Tuesday, December 25, 2007

Boyhood before the Xbox

Virtual adventures didn't begin with 3D graphics and computer games. Neither did parental anxiety
December 23, 2007 Peter MartynTORONTO STAR
The absence of modern paraphernalia would make the boy's world of a century ago seem more alien than deep space to the youngsters on a 2007 Christmas list: no video games or miniature music players, no cellphones, no television, video or movies.
And certainly no political correctness. The post-colonial ethos had not been invented, not by a long shot.
But parents were concerned, then as now, that the seductions of modern life were spoiling the young, particularly those living in the booming cities at the turn of the 19th century. Literacy rates were rising; books were the Xbox of the day. Popular authors joined the movement to instill "traditional values" in the boys of the late Victorian era – stoicism, independence and self-reliance, and a sense of imperial history.
Two historical artifacts still worth putting under the tree for any young teen or 'tween boy today (you can decide if girls might also be interested), are Ernest Thompson Seton's Two Little Savages and Daniel Carter Beard's The American Boy's Handy Book. A third, modern title is The Dangerous Book for Boys by brothers Conn and Hal Iggulden. Published more than a century after the others, but written in a similar vein, the latter title has spent months on the New York Times bestseller list and was book of the year at the Galaxy British Book Awards.
My favourite remains Two Little Savages, inspired by Seton's own youthful adventures in Toronto's Don Valley. Today you can buy a photographically reproduced Dover edition with Seton's original illustrations.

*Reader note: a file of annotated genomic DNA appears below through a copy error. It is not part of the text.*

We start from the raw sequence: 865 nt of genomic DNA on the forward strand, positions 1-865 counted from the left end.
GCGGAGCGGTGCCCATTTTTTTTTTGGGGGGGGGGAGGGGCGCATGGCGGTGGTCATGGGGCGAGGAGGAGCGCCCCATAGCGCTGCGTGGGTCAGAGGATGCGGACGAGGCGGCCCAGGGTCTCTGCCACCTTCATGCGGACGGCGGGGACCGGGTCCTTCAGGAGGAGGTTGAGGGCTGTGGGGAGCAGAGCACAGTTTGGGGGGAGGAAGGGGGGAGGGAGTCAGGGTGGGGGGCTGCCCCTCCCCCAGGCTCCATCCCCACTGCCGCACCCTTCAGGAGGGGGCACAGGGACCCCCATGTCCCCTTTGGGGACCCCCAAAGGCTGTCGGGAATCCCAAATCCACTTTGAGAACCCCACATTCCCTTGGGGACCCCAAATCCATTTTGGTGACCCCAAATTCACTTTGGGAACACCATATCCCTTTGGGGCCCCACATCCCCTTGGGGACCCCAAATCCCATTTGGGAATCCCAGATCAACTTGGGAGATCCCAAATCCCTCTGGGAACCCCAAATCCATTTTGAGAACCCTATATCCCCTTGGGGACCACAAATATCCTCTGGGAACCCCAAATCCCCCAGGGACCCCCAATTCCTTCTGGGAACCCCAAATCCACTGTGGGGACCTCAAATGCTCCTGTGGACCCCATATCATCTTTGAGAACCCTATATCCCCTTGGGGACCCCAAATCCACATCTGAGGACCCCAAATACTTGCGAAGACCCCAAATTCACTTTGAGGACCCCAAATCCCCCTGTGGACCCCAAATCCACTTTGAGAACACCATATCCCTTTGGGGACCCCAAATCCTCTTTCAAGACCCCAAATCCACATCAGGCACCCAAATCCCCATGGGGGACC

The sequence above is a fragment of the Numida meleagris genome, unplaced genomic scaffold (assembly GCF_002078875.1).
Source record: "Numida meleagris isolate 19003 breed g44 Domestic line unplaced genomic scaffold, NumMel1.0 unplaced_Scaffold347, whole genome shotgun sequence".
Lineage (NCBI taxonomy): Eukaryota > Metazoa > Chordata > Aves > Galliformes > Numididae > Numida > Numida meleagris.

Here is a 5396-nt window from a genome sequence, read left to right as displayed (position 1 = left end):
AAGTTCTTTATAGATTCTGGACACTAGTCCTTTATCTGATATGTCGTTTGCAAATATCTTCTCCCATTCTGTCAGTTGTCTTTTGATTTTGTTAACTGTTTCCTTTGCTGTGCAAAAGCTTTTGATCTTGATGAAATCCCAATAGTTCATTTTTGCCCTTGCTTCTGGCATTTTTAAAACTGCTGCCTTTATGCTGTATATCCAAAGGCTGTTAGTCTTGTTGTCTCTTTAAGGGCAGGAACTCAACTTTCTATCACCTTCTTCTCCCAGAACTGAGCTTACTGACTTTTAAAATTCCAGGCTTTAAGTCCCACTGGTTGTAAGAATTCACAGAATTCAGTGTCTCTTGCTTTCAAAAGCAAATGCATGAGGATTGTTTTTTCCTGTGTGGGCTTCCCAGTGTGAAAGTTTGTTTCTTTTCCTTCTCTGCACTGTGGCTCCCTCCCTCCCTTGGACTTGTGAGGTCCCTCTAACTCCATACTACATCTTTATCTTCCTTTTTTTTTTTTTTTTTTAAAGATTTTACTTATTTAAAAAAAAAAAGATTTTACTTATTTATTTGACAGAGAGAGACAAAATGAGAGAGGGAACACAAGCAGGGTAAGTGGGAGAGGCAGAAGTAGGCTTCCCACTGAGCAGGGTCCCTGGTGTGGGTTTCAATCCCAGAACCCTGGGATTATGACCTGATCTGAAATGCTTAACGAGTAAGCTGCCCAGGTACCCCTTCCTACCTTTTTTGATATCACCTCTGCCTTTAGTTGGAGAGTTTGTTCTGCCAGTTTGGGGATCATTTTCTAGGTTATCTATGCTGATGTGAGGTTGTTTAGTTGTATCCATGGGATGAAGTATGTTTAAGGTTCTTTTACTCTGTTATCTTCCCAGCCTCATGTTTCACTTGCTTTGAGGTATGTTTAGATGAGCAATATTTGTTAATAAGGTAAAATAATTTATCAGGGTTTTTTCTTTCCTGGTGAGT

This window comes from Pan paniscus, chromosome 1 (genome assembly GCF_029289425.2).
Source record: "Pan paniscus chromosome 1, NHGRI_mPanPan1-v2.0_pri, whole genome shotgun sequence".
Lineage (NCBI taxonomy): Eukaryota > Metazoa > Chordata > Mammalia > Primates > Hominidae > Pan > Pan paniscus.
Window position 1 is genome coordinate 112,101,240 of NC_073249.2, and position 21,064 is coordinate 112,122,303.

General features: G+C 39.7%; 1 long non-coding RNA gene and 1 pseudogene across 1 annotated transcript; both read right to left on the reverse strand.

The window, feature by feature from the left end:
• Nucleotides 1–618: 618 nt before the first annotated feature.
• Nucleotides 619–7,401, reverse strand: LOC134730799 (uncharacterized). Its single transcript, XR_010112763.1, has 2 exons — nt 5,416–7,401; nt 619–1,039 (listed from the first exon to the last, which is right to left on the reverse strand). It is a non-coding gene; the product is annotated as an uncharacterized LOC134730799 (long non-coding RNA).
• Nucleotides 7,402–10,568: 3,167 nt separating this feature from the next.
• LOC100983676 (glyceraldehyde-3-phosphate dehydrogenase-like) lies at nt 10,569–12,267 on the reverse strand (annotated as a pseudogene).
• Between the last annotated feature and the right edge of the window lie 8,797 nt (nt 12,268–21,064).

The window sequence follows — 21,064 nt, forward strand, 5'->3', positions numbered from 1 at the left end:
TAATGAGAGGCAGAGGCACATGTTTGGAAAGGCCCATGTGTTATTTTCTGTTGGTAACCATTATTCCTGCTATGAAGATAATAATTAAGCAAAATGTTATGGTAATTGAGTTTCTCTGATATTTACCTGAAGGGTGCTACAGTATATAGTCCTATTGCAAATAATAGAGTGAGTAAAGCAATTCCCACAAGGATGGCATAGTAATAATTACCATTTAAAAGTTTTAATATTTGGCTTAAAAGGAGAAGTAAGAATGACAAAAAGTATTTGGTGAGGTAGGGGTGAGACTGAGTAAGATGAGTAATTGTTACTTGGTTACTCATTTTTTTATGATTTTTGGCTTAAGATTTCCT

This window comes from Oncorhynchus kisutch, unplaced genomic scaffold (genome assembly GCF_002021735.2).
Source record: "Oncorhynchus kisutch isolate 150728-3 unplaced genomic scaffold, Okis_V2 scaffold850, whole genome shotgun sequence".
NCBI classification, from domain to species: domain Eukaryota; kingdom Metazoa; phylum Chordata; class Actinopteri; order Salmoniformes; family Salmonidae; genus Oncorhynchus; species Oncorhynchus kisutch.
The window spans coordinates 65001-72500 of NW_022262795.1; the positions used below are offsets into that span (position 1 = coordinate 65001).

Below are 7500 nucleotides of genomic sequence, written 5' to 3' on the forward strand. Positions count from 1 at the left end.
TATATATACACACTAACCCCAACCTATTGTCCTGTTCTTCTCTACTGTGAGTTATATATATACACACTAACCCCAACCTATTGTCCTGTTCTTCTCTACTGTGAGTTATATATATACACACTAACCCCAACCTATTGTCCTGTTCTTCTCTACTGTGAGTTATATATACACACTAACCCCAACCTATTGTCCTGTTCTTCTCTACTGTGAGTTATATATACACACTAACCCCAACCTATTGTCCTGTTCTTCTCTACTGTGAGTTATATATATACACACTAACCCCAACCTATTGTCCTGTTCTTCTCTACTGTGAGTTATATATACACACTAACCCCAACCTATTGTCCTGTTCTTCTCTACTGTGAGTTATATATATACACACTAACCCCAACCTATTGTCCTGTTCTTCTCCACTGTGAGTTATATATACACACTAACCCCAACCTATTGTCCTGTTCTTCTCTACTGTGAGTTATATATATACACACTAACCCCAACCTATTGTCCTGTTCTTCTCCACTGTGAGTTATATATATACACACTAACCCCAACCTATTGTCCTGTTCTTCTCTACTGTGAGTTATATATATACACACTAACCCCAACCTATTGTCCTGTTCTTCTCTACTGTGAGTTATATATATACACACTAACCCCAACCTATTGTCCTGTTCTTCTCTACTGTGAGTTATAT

Seton wrote Two Little Savages while a naturalist for the Manitoba government. He was already famous for Wild Animals I Have Known (1898), one in a wildly successful illustrated animal series.
From the illustrations reproduced here and the subtitle, Being The Adventures of Two Boys Who Lived as Indians and What They Learned, you'll realize this book is devoid of political correctness. It is a story of Victorian-era boys "playing Injun." Real Indians only appear in a couple of paragraphs near the end of the book. They are sketched respectfully but adhere to the stereotype of the aloof native. There is boyish "Indian talk" with "Ugh," "Heap good," and "wampum," etc. which some might find offensive – but the boys' frontier dialect is mimicked, as well.
The reader is transported to an imagined Canada in the mid-19th century. Shy, sickly Yan is fascinated by birds and pines for the woods; his home life is horrid – a lazy, abusive, domineering father dotes on introspective Yan's robust but unscrupulous brother; his mother is self-absorbed and unloving. After nearly succumbing to consumption (tuberculosis), 14-year-old Yan is sent to the fictional community of Sanger, "a settlement just emerging from the backwoods period."
Homesick, he makes friends with Sam Raften, the mischievous boy of the household where he boards, and they venture into the woods. Yan's "eddication" wins over Sam's hard but good-hearted father, who gives the boys three weeks off from farm chores – if they agree to really live like Indians.
They begin a blissful period learning woodcraft from Caleb Clark, who Sam says had been "a hunter and a trapper oncet.'' Two Little Savages is filled with lyrical descriptions of nature and drawings of birds and animals – a Seton trademark.
Read it all here.

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